KRAFT TO SALUTE OPENING OF CENTER
At the inaugural concert at the Orange County Performing Arts Center on Sept. 29 the Los Angeles Philharmonic will present the premiere of a commissioned work by former composer-in-residence William Kraft, as well as Beethoven’s Symphony No. 9.
A former long-time percussionist with the Philharmonic, Kraft said Wednesday that “a sort of celebratory” 10-minute piece for full orchestra and nine percussionists is but two pages from completion.
Kraft, 62, lives in the Hollywood Hills and teaches composition at Chapman College in Orange. He said he still is scratching his head over a name for his piece. He briefly considered “Celebration,” but dismissed it as “too prosaic.”
There are precedents for opening-night programs that link a new hall’s purpose to both tradition and contemporary culture. When Philharmonic Hall opened in New York in 1962, Aaron Copland’s specially commissioned “Connotations for Orchestra” had its first performance along side of the Gloria from Beethoven’s Missa Solemnis. For the 1980 opening of San Francisco’s Davies Hall, there was a new work by David del Tredici on the program with Mendelssohn’s G Minor Piano Concerto and Beethoven’s Fifth Symphony.
The pairing of present and past was achieved in one work when Washington’s Kennedy Center opened in 1971 and Leonard Bernstein’s “Mass” reflected the composer’s Broadway background in a lively, eclectic, controversial treatment of the Catholic liturgy.
The way Kraft tells it, the new piece, from its first note, is bound to cause a commotion.
People will turn around, he said. Hundreds of new gowns will rustle. Necks will twist against starched collars and bow-ties. From behind, the audience will hear a soaring B natural emanating from a kind of cymbal being stroked with a cello bow in a high nook at the rear of the theater.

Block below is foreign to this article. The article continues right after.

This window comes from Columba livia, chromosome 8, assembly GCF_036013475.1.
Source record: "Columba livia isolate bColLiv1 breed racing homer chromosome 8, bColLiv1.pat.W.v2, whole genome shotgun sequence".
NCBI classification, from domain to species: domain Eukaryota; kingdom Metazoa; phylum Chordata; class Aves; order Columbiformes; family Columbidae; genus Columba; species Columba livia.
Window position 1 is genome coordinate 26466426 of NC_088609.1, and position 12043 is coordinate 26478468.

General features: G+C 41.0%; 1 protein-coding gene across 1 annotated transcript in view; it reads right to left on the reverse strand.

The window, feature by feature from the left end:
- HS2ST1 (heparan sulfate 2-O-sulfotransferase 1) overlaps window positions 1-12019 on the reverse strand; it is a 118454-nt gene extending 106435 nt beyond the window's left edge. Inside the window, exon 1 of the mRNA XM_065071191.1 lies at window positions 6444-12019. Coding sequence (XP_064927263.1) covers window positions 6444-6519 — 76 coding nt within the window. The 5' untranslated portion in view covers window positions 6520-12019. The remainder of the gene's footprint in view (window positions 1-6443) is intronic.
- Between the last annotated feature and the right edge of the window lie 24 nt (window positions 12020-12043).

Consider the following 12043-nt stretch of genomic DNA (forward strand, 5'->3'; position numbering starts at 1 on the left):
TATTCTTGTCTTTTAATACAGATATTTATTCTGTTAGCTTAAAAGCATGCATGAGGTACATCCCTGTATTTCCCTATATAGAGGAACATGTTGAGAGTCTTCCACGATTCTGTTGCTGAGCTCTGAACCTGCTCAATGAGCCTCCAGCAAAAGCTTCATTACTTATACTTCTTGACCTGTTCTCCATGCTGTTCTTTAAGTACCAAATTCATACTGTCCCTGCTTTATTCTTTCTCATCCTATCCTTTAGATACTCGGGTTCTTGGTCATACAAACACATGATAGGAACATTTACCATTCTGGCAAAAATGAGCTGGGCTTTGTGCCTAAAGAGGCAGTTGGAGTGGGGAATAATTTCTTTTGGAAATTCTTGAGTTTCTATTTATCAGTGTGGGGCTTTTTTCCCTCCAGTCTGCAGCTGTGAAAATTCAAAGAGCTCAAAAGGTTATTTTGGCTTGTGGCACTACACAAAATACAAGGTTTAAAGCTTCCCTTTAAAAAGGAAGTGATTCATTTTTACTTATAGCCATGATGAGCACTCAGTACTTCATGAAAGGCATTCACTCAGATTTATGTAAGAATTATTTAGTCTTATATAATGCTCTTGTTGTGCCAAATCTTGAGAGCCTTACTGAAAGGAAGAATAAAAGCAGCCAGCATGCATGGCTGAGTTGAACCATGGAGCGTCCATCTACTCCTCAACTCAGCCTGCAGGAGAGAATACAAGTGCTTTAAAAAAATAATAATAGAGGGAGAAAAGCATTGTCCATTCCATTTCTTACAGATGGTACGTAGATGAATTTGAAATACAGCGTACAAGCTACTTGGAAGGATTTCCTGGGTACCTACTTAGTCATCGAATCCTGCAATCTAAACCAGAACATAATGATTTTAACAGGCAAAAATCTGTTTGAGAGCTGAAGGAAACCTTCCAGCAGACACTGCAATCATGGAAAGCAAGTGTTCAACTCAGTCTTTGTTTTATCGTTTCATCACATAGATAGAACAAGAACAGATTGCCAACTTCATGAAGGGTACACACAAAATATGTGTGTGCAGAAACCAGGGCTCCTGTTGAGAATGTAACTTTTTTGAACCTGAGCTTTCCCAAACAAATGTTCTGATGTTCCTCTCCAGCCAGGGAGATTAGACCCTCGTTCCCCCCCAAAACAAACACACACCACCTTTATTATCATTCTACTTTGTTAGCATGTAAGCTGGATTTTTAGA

“I want them to turn around,” said Kraft, of his hopes for audience reaction. “I want them to turn and I want to draw attention to their surroundings, to the architecture.
“I think that’s largely the point of an opening night. Isn’t it?”
Kraft wields the advantage of being able to tailor his music to the event. His musical strategy is to give the audience’s ears and eyes a tour of the new hall, and the first note isn’t the only one he hopes heads will turn for.
The first half of the work is dominated by percussionists, six of them stationed at locations surrounding the audience. They will play chimes and variously pitched finger cymbals called crotales, which range from about 4 to 6 inches in diameter. The first note and many that follow will come from the crotales, which percussionists will hold with one hand as they draw a cello bow perpendicular to the edges of the instruments.
“The result is like a high-string harmonic,” said Kraft, who has used the wrap-around technique in several previous works, including the 1984 work “Interplay” and “Dialogues and Entertainments” in 1980.
How does one compose music that will precede so overwhelming a work as Beethoven’s Ninth?